Article

Filaggrin-2 variation is associated with more persistent atopic dermatitis in African American subjects

Department of Dermatology, University of Pennsylvania Perelman School of Medicine, Philadelphia, Pa. Electronic address: .
The Journal of allergy and clinical immunology (Impact Factor: 11.25). 10/2013; 133(3). DOI: 10.1016/j.jaci.2013.09.015
Source: PubMed

ABSTRACT Atopic dermatitis (AD) is a common skin disease characterized by recurrent episodes of itching. Genetic variation associated with the persistence of AD has not been described for African American subjects.
We sought to evaluate genetic variation of filaggrin-2 (FLG2) in African American subjects with AD.
We evaluated a multiyear prospective cohort study of African American children with AD with respect to FLG2 variation based on whole-exome sequencing, followed by a targeted analysis. We ultimately evaluated the association of rs12568784 and rs16833974 with respect to the persistence of AD symptoms over time.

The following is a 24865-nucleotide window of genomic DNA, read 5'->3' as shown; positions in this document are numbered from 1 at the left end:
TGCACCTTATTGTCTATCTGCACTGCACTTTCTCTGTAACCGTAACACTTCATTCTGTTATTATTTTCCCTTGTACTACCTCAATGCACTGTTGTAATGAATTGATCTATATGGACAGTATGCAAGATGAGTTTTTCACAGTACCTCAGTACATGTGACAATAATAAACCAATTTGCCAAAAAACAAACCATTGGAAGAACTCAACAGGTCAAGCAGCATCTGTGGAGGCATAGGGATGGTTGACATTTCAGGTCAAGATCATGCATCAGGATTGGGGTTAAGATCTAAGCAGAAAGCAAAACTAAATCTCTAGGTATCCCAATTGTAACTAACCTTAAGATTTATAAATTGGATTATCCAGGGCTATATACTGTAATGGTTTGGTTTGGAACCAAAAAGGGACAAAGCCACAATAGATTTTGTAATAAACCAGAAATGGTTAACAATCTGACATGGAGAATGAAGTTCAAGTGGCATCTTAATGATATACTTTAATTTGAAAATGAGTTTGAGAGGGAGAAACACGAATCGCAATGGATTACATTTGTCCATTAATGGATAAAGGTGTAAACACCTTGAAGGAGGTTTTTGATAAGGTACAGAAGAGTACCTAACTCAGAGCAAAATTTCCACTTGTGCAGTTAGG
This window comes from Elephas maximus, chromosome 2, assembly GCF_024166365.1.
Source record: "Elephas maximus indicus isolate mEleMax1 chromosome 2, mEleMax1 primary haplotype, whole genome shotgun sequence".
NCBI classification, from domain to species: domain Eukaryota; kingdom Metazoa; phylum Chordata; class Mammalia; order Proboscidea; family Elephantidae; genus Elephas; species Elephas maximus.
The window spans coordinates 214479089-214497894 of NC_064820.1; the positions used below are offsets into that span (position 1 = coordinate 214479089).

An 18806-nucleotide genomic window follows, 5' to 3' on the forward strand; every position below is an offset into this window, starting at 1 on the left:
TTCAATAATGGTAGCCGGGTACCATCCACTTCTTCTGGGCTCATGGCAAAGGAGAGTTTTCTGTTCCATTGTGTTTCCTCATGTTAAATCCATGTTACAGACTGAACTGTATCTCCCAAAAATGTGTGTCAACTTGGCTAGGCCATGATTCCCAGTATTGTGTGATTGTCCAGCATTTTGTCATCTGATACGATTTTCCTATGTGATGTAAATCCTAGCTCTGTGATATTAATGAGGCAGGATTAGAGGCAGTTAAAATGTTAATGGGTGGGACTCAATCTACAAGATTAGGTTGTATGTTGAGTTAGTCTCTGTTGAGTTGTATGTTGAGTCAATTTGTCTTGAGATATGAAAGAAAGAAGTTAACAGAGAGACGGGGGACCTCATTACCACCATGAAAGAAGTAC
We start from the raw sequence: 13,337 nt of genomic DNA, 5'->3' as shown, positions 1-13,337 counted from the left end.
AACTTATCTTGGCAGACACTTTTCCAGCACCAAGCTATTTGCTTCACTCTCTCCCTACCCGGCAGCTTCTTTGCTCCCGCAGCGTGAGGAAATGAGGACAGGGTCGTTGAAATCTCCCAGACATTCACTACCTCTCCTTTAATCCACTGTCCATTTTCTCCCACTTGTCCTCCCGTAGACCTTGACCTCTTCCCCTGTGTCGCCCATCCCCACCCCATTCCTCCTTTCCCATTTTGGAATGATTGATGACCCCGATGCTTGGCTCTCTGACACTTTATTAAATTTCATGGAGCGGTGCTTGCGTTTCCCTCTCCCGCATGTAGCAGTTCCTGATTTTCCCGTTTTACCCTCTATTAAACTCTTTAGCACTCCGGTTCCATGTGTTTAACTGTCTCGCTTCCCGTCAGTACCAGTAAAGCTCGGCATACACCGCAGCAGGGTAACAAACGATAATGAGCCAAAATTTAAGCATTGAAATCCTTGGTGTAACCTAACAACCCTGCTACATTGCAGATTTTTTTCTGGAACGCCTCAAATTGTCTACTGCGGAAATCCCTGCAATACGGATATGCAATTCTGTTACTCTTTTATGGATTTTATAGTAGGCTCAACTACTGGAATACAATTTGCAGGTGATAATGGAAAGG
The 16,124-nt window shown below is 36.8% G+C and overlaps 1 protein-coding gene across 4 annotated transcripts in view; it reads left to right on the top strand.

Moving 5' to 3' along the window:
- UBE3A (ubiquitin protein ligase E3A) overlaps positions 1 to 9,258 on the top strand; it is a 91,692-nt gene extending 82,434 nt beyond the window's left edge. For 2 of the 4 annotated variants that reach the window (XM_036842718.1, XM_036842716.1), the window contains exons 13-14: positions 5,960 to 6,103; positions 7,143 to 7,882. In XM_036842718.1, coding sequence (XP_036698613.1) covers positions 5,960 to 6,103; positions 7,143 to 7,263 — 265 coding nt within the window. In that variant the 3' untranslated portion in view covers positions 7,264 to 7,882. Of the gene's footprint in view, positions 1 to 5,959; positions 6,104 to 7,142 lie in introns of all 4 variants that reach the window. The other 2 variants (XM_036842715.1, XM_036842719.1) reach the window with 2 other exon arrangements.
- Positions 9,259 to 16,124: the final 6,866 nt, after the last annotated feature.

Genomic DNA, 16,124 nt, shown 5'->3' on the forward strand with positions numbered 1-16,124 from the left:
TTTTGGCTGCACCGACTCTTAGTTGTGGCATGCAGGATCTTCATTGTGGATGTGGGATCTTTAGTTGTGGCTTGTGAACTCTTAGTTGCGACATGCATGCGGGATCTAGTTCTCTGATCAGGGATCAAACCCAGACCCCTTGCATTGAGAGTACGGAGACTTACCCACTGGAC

Whole-exome analysis was conducted on 60 subjects, revealing a premature stop codon in exon 3 at S2377X (rs12568784) and X2392S (rs150529054) and a large exon 3 deletion mutation, Q2053del224. On the basis of a priori criteria, we then studied rs12568784, rs16833974 (H1249R), and Q2053del224. We noted that patients with S2377X (odds ratio [OR], 0.44; 95% CI, 0.25-0.46) and H1249R (OR, 0.23; 05% CI, 0.12-0.46) were significantly less likely to be free of symptoms of AD, and Q2053del224 (OR, 0.54; 95% CI, 0.16-1.80) trended toward this outcome. S2377X and H1249R were in high linkage disequilibrium (D' = 0.95).
In an African American cohort with AD, FLG2 mutations were associated with more persistent AD. This is the first finding of genetic variation of a skin barrier protein in subjects of African ancestry with AD.

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    • "These genes are very similar to one another with respect to structure and function, and lie in close proximity to each other in the EDC (Marenholz et al., 2011;Henry et al., 2012;Pellerin et al., 2013). Based on prior experience with FLG, it has been hypothesized that a stop-gain (null) mutation in exon 3 of any of the SFTP genes will result in decreased or absent protein production (Henry et al., 2012;Marenholz et al., 2011;Margolis et al., 2014). "
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